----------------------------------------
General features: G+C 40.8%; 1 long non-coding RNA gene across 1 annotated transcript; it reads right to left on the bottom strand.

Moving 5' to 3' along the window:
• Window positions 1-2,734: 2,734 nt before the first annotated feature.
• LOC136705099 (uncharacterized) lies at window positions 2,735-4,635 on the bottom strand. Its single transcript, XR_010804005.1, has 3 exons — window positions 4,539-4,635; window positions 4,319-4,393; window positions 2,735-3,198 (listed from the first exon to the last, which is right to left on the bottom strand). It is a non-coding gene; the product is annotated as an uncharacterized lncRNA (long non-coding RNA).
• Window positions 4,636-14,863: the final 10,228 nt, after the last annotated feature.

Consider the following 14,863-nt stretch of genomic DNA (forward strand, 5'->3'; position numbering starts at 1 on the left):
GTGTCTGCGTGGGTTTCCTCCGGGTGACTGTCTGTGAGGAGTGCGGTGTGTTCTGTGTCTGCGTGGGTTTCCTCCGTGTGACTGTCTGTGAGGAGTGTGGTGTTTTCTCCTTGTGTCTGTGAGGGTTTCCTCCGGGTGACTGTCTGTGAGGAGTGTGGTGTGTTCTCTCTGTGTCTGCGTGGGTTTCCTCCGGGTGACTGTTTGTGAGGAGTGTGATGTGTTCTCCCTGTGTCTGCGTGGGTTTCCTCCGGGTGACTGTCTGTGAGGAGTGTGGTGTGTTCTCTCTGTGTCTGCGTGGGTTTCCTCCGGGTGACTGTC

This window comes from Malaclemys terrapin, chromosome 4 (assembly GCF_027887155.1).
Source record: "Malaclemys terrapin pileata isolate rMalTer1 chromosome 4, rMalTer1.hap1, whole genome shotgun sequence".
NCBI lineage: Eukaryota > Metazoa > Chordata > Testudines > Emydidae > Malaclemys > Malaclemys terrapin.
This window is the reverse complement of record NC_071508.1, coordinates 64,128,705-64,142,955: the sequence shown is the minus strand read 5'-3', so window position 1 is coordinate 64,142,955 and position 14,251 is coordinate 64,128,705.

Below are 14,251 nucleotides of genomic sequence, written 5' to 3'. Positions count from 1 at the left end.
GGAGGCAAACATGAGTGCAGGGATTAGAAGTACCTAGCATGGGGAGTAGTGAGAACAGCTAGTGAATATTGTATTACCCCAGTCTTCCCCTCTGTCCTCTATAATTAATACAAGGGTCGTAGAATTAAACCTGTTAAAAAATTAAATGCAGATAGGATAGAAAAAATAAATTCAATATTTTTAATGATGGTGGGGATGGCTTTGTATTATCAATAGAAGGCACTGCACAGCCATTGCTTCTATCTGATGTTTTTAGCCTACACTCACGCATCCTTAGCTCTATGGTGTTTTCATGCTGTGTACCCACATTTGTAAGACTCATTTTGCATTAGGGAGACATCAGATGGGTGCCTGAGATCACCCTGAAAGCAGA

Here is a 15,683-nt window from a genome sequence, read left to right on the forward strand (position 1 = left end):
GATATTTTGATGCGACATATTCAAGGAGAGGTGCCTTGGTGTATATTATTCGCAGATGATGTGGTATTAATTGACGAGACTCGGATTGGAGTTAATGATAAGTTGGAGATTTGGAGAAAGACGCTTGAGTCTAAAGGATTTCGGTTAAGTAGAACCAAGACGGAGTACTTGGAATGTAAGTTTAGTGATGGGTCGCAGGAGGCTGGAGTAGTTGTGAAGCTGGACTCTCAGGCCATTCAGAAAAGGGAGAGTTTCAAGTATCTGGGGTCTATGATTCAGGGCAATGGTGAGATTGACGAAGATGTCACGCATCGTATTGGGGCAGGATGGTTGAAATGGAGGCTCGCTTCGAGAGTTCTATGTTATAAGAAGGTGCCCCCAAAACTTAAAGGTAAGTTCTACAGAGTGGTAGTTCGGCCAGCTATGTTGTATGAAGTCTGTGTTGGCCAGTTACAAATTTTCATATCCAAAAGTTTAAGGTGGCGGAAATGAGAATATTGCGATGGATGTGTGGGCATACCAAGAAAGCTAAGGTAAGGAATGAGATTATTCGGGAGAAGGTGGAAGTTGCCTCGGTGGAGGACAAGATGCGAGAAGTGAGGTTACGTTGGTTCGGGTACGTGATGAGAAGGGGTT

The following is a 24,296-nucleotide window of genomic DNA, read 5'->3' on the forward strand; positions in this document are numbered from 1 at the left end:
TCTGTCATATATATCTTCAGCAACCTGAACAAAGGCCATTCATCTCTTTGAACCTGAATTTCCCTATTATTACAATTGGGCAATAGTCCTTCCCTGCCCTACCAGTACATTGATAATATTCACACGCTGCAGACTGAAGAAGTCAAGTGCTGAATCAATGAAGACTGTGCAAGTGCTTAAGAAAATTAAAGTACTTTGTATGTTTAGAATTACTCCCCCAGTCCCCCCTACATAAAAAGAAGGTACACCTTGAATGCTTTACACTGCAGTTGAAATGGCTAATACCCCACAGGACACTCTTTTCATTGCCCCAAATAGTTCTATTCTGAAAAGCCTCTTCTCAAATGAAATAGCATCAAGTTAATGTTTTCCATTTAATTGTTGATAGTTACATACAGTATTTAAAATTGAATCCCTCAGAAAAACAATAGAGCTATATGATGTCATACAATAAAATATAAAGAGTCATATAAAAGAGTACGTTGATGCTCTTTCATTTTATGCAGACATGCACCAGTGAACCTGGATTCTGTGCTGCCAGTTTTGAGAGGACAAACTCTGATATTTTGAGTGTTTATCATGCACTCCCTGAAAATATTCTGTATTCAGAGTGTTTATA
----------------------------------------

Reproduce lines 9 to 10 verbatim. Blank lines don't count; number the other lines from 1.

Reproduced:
Source record: "Malaclemys terrapin pileata isolate rMalTer1 chromosome 4, rMalTer1.hap1, whole genome shotgun sequence".
NCBI lineage: Eukaryota > Metazoa > Chordata > Testudines > Emydidae > Malaclemys > Malaclemys terrapin.